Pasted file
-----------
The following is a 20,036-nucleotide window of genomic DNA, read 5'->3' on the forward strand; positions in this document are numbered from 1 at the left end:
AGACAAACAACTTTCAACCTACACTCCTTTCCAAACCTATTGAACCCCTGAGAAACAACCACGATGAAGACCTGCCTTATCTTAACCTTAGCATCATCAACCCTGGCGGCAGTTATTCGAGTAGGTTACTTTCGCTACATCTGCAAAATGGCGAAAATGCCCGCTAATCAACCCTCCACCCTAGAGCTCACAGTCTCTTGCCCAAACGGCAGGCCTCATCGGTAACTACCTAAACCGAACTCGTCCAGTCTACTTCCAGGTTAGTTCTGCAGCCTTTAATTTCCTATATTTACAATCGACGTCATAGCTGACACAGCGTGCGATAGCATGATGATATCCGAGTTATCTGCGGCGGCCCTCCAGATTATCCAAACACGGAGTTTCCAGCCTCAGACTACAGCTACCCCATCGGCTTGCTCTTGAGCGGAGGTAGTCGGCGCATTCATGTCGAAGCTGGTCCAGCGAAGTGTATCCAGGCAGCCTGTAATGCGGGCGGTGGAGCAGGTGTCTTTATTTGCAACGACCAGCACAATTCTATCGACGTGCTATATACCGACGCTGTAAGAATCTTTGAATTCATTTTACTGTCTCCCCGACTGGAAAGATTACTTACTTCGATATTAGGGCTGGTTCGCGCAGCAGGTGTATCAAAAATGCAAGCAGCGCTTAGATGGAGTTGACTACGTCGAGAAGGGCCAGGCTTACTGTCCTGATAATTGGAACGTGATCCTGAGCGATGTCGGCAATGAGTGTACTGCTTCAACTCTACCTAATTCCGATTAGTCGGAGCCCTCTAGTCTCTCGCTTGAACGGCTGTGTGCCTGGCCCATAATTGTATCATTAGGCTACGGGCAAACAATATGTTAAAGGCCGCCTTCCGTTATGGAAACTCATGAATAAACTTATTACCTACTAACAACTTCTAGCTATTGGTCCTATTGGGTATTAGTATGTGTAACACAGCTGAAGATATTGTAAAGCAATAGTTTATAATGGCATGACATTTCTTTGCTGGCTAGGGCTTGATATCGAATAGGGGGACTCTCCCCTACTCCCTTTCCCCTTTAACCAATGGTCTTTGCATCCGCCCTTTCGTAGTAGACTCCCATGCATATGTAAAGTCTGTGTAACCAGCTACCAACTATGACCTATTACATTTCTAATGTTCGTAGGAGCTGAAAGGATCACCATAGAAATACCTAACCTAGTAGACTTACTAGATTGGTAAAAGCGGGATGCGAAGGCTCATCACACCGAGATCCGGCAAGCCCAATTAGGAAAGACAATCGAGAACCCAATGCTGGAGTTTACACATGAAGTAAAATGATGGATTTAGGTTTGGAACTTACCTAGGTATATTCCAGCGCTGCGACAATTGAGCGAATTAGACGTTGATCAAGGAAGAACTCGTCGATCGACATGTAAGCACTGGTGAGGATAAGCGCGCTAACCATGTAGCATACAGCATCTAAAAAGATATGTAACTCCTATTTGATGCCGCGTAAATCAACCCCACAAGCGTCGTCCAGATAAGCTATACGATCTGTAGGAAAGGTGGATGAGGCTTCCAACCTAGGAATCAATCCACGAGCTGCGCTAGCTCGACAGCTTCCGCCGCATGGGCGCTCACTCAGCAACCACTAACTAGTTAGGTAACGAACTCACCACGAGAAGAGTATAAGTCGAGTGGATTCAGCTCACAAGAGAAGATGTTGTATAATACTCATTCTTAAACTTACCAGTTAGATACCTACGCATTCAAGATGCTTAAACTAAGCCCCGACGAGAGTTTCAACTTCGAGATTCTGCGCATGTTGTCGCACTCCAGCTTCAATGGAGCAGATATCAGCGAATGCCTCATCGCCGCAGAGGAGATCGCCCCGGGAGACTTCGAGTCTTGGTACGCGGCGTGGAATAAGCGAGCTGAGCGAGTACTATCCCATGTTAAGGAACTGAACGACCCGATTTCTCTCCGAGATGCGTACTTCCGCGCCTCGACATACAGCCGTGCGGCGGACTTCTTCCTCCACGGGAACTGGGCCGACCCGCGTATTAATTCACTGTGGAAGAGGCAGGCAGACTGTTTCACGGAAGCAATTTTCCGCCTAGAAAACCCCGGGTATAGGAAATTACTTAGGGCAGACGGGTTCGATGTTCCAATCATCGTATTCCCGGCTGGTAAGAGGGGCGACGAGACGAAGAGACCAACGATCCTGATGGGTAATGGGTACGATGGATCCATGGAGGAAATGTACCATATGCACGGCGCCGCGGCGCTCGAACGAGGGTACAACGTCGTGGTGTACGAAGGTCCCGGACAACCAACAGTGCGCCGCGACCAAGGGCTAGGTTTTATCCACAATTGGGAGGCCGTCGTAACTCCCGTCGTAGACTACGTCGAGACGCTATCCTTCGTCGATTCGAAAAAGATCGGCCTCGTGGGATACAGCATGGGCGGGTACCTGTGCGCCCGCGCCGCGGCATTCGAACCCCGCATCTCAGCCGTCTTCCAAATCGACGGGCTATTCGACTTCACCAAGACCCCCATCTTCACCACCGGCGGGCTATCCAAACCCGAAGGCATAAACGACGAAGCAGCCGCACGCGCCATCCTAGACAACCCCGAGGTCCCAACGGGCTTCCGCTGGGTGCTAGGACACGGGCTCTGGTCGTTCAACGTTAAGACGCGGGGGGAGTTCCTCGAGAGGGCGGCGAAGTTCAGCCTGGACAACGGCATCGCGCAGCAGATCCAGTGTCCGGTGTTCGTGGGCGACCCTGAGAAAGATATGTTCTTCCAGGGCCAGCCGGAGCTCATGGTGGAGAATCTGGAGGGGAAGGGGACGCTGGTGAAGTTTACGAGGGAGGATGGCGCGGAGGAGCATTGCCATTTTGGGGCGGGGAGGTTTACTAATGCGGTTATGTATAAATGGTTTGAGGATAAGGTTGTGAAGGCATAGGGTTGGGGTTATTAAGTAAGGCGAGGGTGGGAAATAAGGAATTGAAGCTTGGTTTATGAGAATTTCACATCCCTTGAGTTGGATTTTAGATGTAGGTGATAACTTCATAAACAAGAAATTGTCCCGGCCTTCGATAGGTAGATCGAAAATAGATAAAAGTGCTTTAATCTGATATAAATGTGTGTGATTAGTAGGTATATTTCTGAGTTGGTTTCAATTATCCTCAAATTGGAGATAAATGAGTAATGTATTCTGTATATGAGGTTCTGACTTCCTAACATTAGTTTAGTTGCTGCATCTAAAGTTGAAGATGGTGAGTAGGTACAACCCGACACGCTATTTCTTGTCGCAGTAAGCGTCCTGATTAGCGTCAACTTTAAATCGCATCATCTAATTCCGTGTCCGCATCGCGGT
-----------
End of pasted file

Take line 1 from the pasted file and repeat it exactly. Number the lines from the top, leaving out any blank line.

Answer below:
The following is a 20,036-nucleotide window of genomic DNA, read 5'->3' on the forward strand; positions in this document are numbered from 1 at the left end: